Don’t Anticipate

Truth is often tough to take, but take an honest look at your reaction to firing. A (natural) flinch reaction intensifies the perception, and sometimes reality, of recoil. A test is seeing the front sight ( or optical sight reticle) framed against the orange muzzle flash.

I don’t have a magic answer for learning to keep the eyes open when something akin to a hand grenade is going off less than two feet from your face, but I can tell you it’s imperative that you do it. The anticipation of the kick makes the kick worse.

Learning to see the shot all the way through lessens the otherwise “natural” reaction to get away from the doggone thing. It’s kind of like ducking a sudden threat.

Protect Those Ears

Double hearing protection ( plugs and phones) goes a ways toward taking the shock out of that source of disruption.

Ear Protection
Some reaction to recoil comes from blast reaction. Doubling up on the hearing protection helps.

Unexpected Recoil

A really dirty, really effective trick is to get out a box of Specials along with your box of Magnums and have a partner load the cylinder for you, alternating nilly willy. Yes. Shame will help self-heal the flinch reaction.

Remember: all the kick comes after the hammer falls, never before.

Get a Grip

To ease the physical impact (hand sting), shop grips and find something that fits your hand. There’s no magic handle, but especially avoid a stock that’s too small. I’ve experimented with gloves and those can help.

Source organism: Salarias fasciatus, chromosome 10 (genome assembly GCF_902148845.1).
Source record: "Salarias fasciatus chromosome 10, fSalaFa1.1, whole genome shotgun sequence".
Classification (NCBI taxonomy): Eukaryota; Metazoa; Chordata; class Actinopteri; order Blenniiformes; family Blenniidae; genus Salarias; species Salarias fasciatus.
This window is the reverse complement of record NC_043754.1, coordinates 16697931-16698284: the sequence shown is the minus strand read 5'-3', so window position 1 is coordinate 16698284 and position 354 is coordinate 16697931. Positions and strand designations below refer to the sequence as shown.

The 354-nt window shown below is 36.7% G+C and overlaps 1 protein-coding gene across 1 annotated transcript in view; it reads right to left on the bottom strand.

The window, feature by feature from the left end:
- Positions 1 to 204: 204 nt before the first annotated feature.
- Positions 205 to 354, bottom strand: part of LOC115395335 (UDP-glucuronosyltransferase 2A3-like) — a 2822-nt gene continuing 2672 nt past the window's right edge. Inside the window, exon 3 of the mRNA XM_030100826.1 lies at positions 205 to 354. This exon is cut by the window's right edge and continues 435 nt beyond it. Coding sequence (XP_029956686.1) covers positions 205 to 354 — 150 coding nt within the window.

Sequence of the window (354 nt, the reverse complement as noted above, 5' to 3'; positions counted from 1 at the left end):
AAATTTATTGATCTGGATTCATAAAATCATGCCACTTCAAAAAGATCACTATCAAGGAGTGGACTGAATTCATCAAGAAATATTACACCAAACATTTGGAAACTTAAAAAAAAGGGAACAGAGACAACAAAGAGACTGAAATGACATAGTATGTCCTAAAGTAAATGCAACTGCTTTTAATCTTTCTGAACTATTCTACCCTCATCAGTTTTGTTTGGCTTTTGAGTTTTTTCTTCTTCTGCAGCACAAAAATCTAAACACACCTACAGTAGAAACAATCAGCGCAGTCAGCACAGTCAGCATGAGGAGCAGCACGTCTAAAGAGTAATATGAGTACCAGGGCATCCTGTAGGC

Funny—well, not ha-ha funny—but I’ve had the best results using a pair of bicycling gloves with gel palm pads.

Keep Muscles Calm

And don’t clench your teeth… seriously. Keep the muscles in your jaw and stomach calm. That also really helps hit target center. Honest.

Do you have any tips for managing recoil with hard-kicking handguns? Let us know in the comments below.

About the Author:

Glen Zediker

Glen Zediker is the owner of Zediker Publishing, which specializes in books and other publications focused primarily on AR-15s, handloading, and shooting skills. Since 1989, he has authored or co-authored 20 books.

He started shooting at age 5 and competing in NRA Smallbore rifle at age 8. He got his first AR-15 at age 15 and has now had 45 years of experience with that firearms platform. He’s worked professionally with some of the greatest shooters on the planet and leading industry professionals. And he does pretty well on his own! Glen holds a High Master classification in NRA High Power Rifle and first earned that using an AR-15 Service Rifle. He’s also competed in many other forms of competition, including USPSA, Steel Challenge, Silhouette Rifle and Pistol, Bullseye Pistol, ISSF Air Rifle, Practical Rifle and shotgun sports.